The donor who keeps on giving: ChemE alum made his first gift in 1983 and has no plans to stop

Don Riddle (ChemE 7T8) made his first donation to U of T Engineering in 1983 to help give future generations of engineering students the same incredible opportunities he had as a student.

Nearly 40 years after his first donation to U of T Engineering, Don Riddle (ChemE 7T8) remembers exactly what prompted that initial investment.

“I graduated with student loans. At the time, the interest rate in Canada was very, very high and the interest rate on my student loan was low. There was no point in rushing to pay it off until 1983 when interest rates started to drop.”

By then, Riddle had the money so he promptly paid off his entire debt—and then asked himself, “Now what?”

That’s when a letter arrived from U of T asking him to donate.

His first gift to the Department of Chemical Engineering & Applied Chemistry was followed by 49 more over 38 consecutive years, making Riddle among the Faculty of Applied Science & Engineering’s most loyal and consistent donors. He has also included a bequest to the Faculty in his will.

“Getting that engineering degree was very important to me,” he says. “I felt I needed to give back.”

Riddle supports the Chair’s Fund, which has impacted the lives of hundreds of chemical engineering students over the years through financial aid, improved facilities and equipment, and research opportunities, among many priorities.

“Don epitomizes Skule spirit at its best,” says Mark Rittinger, executive director of the Faculty’s advancement office. “Through his annual gifts, he is both celebrating his time at U of T Engineering and paying it forward for generations to come.”

Riddle chose U of T Engineering for his undergraduate education in 1974 because it had an aerospace option. But three-quarters of the way through his first year in Engineering Science, he knew he had it wrong. “It was way too theoretical for me.” Having grown up on a dairy farm southwest of Toronto, he was hoping for more of a hands-on approach to problem solving. He switched to Chemical Engineering, graduated three years later and then spent the better part of the next 40 years working in Alberta’s energy sector, most recently as a senior facilities engineer at Keyera Energy.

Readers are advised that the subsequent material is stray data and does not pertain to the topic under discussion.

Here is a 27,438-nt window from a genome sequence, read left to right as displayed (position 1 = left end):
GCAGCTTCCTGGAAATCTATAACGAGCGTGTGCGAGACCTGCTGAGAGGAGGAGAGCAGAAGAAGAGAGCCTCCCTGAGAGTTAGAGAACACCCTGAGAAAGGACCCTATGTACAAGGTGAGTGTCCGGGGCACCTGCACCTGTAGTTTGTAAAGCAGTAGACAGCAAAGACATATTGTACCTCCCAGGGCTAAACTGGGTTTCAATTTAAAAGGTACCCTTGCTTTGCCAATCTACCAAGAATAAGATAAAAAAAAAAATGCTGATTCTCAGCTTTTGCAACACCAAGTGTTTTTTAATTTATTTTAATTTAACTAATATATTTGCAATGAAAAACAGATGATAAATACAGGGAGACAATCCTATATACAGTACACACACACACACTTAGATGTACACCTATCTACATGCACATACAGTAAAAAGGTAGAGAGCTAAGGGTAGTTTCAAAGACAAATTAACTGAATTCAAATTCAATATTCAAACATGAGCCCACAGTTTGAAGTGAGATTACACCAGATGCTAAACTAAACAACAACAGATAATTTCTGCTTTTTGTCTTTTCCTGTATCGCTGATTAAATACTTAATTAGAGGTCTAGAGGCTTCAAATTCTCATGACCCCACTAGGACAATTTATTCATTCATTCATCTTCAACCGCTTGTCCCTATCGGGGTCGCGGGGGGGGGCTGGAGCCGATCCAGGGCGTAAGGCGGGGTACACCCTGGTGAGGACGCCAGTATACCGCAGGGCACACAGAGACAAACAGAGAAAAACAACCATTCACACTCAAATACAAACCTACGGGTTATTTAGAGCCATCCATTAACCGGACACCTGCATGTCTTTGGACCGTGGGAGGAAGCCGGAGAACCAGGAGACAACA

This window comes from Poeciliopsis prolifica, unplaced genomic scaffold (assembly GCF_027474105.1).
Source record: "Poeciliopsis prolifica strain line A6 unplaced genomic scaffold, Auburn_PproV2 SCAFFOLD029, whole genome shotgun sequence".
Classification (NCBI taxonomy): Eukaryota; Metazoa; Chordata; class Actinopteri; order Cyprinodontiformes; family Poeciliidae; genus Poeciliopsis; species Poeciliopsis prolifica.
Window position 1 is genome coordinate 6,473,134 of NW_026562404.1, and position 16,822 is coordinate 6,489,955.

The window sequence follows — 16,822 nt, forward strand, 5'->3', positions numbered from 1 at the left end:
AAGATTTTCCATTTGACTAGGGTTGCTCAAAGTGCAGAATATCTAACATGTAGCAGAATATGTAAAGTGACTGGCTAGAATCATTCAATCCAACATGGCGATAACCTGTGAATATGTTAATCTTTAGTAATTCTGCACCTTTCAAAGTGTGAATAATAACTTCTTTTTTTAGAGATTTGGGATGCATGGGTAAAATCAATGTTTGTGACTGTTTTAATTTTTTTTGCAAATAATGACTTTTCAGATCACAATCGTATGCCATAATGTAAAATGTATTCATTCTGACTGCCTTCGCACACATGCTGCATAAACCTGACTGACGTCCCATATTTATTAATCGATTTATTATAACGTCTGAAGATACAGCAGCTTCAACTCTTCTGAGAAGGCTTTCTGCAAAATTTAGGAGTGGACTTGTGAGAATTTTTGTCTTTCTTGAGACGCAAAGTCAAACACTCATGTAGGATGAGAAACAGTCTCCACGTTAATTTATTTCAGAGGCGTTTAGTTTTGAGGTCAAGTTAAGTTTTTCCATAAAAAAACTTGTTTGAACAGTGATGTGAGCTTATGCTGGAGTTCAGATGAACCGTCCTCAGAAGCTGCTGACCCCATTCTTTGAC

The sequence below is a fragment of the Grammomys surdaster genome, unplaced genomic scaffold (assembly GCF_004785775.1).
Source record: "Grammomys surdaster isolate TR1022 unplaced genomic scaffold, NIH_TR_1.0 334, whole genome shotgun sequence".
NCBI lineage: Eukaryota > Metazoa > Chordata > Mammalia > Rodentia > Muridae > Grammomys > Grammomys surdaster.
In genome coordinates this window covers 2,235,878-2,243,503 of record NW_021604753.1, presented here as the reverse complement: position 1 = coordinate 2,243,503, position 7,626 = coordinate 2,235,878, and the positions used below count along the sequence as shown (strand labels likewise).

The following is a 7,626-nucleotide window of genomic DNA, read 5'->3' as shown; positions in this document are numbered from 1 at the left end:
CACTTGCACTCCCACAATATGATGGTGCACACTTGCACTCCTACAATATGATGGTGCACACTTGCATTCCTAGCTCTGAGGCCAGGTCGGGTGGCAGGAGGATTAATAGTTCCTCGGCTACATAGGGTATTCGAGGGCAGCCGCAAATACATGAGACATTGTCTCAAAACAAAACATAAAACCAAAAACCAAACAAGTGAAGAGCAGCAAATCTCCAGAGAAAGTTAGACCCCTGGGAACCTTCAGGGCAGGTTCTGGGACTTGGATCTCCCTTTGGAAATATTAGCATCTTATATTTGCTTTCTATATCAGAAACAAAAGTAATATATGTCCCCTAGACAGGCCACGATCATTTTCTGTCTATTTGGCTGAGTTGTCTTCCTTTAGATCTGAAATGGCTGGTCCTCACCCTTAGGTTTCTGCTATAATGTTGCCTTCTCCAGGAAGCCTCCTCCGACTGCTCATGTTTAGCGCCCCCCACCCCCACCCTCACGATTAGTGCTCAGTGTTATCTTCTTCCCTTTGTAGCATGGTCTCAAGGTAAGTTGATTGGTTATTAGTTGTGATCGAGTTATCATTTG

Since retiring in 2019, Riddle has continued to put his engineering skills to good use in woodworking and orienteering, and he is working on a major project to offset his carbon footprint and improve the thermal efficiency of his home.

When asked to reflect on what has kept him coming back as a donor year after year, Riddle points to his first tuition bill—just $750. “$832 with incidentals,” he laughs. He compares that to today’s costs of nearly $16,000.

“I know that the university is stretching donor dollars to go as far as they can to give today’s students incredible opportunities. I also know that there’s no way I could have afforded today’s tuition. It’s part of why I donate. I’m giving to help someone like me. If I can give back and help the next generation coming through, it’s worth it.”


To learn more about the U of T Engineering Annual fund or arranging for a gift in your will, contact 



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